I think she was using Air-X generators ?

I did a quick calculation based just on point-to-point distances and came up with 145 NM/day equator to the Horn and 91 NM/day from the Horn to Capetown. Those were really rough calculations and did not take into account detours but seem to agree with what you found. I would have expected 200 NM/day speeds when there is favorable wind, but that's track speed, not point to point.



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Old 12-05-2010, 12:46   #208
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I don't feel Abby's as well prepared or equipped as Jessica, as evidenced by the various shortcomings and breakdowns. Apart from her autopilot woes, her wind generators also broke. If you look at the info on turbines here you'll spot that Jessica has the "reliable" turbine and Abby the "only good for yachts that sit in marinas" one.

...

It may be that Abby is bigger and stronger than Jessica, it's hard to tell from her photos, but certainly it doesn't seem to have enabled her to go any faster overall.
...
Jessica's only fitted wind generator has also broken down, but she replaced it with a spare she had. (on April 21)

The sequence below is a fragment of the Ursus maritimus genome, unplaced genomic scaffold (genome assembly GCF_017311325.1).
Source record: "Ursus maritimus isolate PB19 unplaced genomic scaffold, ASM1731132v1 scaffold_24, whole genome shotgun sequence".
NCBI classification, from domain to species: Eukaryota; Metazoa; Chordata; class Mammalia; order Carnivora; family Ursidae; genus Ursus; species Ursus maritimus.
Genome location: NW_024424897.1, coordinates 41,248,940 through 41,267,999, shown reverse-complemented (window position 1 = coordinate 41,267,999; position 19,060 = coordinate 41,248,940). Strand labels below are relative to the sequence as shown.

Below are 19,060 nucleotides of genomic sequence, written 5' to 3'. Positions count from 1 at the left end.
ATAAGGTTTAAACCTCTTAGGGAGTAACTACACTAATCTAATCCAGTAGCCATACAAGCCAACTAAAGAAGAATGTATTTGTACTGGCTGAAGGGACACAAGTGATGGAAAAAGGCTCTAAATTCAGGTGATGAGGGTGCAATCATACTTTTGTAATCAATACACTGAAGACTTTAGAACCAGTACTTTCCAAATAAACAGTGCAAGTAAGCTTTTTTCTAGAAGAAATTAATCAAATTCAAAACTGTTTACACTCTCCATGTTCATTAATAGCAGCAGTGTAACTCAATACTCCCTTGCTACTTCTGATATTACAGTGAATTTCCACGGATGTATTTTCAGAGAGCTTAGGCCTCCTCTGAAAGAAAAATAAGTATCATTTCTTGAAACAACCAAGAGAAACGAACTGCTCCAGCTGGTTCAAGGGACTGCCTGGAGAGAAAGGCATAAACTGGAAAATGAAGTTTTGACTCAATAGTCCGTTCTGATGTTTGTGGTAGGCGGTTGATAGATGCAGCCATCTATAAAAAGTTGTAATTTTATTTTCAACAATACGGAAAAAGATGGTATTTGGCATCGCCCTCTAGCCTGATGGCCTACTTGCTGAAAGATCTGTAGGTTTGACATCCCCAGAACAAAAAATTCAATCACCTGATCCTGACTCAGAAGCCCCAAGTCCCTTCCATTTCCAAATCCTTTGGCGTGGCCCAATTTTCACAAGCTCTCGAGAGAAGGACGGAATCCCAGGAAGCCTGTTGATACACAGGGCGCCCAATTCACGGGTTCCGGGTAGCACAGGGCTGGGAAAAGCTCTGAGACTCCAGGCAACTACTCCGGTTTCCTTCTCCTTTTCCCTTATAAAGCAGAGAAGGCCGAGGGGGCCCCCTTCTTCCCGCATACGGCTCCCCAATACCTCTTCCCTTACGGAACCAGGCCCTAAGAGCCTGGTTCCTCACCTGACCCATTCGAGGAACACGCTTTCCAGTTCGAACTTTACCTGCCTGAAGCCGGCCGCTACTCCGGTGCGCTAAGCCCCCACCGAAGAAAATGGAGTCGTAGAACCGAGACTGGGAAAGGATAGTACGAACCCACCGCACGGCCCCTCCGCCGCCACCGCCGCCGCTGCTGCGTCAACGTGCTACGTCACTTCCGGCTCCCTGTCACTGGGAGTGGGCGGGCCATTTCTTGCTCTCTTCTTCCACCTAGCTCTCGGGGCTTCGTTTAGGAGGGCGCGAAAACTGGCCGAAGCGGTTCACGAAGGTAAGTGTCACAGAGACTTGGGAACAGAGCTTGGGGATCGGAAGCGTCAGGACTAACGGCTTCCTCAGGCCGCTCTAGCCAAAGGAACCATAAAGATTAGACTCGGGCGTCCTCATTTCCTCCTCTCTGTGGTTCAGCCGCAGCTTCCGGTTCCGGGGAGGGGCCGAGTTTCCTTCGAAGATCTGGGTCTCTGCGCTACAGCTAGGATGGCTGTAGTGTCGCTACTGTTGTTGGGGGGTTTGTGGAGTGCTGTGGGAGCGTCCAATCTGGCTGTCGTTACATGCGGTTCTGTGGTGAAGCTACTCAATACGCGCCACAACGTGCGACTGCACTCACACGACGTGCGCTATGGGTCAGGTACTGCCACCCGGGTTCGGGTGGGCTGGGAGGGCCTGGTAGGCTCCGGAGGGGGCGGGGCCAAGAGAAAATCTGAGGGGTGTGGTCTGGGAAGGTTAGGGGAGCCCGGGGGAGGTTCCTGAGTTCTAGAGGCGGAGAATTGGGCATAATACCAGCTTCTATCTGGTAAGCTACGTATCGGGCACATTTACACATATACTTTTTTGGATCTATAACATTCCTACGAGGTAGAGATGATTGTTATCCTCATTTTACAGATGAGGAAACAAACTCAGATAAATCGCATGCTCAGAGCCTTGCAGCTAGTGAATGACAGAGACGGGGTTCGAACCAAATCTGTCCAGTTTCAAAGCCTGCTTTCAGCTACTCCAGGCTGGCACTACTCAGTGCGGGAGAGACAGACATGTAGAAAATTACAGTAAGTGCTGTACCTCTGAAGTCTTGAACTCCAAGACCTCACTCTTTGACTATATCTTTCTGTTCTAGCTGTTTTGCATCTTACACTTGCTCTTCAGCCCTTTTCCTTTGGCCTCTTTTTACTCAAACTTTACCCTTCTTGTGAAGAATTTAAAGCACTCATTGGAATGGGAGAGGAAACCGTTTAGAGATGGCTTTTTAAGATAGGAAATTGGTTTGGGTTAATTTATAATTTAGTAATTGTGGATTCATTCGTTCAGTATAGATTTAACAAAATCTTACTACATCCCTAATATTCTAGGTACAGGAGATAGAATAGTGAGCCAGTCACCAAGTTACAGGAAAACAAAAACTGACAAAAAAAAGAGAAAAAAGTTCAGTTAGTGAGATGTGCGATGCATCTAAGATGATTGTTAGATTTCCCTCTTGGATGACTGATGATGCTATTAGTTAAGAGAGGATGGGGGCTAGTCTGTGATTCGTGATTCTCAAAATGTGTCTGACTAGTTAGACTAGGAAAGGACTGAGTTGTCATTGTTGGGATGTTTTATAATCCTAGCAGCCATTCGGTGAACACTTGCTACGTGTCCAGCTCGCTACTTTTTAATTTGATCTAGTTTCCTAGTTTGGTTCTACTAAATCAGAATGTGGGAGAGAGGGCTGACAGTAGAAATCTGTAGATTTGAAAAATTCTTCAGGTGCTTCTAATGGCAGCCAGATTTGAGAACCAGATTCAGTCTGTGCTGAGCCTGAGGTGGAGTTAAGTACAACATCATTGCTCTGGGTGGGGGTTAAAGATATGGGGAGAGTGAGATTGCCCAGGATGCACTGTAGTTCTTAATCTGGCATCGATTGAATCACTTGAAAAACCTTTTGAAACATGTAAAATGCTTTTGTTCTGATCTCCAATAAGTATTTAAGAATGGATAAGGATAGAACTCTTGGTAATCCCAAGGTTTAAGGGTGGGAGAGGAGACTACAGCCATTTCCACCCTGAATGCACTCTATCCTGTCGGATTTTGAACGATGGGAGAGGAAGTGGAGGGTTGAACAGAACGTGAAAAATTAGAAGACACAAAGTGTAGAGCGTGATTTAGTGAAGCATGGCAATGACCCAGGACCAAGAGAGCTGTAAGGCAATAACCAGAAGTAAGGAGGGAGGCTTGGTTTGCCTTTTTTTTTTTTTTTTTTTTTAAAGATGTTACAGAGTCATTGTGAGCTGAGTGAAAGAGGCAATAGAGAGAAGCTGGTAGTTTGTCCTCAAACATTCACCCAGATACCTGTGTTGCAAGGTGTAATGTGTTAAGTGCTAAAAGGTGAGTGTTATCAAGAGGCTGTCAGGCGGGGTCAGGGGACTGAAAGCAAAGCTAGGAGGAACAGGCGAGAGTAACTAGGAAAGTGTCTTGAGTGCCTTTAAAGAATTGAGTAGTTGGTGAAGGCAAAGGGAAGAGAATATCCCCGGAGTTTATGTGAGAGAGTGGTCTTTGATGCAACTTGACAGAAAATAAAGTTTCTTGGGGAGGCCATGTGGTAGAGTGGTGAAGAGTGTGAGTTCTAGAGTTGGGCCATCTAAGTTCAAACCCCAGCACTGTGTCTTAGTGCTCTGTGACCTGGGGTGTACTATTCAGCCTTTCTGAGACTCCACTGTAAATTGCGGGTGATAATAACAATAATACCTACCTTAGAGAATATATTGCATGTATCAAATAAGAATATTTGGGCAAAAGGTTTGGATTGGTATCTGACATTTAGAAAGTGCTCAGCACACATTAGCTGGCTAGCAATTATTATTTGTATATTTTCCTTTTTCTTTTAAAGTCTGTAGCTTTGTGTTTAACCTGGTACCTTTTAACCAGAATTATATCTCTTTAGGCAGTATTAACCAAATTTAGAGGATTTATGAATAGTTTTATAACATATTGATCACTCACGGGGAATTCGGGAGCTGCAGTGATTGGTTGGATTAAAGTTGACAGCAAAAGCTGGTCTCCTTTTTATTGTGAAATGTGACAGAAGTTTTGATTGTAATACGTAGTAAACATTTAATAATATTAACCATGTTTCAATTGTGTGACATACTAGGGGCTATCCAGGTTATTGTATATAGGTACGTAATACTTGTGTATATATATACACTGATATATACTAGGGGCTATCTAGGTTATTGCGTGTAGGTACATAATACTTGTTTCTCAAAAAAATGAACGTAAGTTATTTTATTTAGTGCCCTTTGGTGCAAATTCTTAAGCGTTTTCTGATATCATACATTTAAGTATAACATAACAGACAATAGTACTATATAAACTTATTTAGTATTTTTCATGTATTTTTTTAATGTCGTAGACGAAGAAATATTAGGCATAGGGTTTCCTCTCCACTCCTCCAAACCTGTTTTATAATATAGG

I have my calculations.

Jessica went, if you calculate from Kiritimati to near Cape of Good Hope, 9563 nm (along a calculated route with a few waypoints, not sailed distance) in 94 days, 101 nm per day on average, but slower later, at least after Cape Leeuwin.

Abby went, from Cabo San Lucas to Cape Town, 9545 nm (a calculated route with a few waypoints, not sailed distance), in 88 days, an average of 108 nm per day. So Abby went faster but not so much. She had a few routing mistakes where she had to change course a lot.
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Old 12-05-2010, 12:51   #209
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I'm not so sure those could be called "routing mistakes," as they may have been necessary to cope with the weather she was experiencing, or that which she would be sailing into for her Cape Horn passage.

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Old 12-05-2010, 13:23   #210
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... I have my calculations.
Jessica went ... 9563 nm ... 101 nm per day...
Abby went ... 9545 nm ... 108 nm per day...
Thanks.
Interesting how well that correlates with the traditional cruisers’ estimate of about 100 nm/day average expectation over longer passages.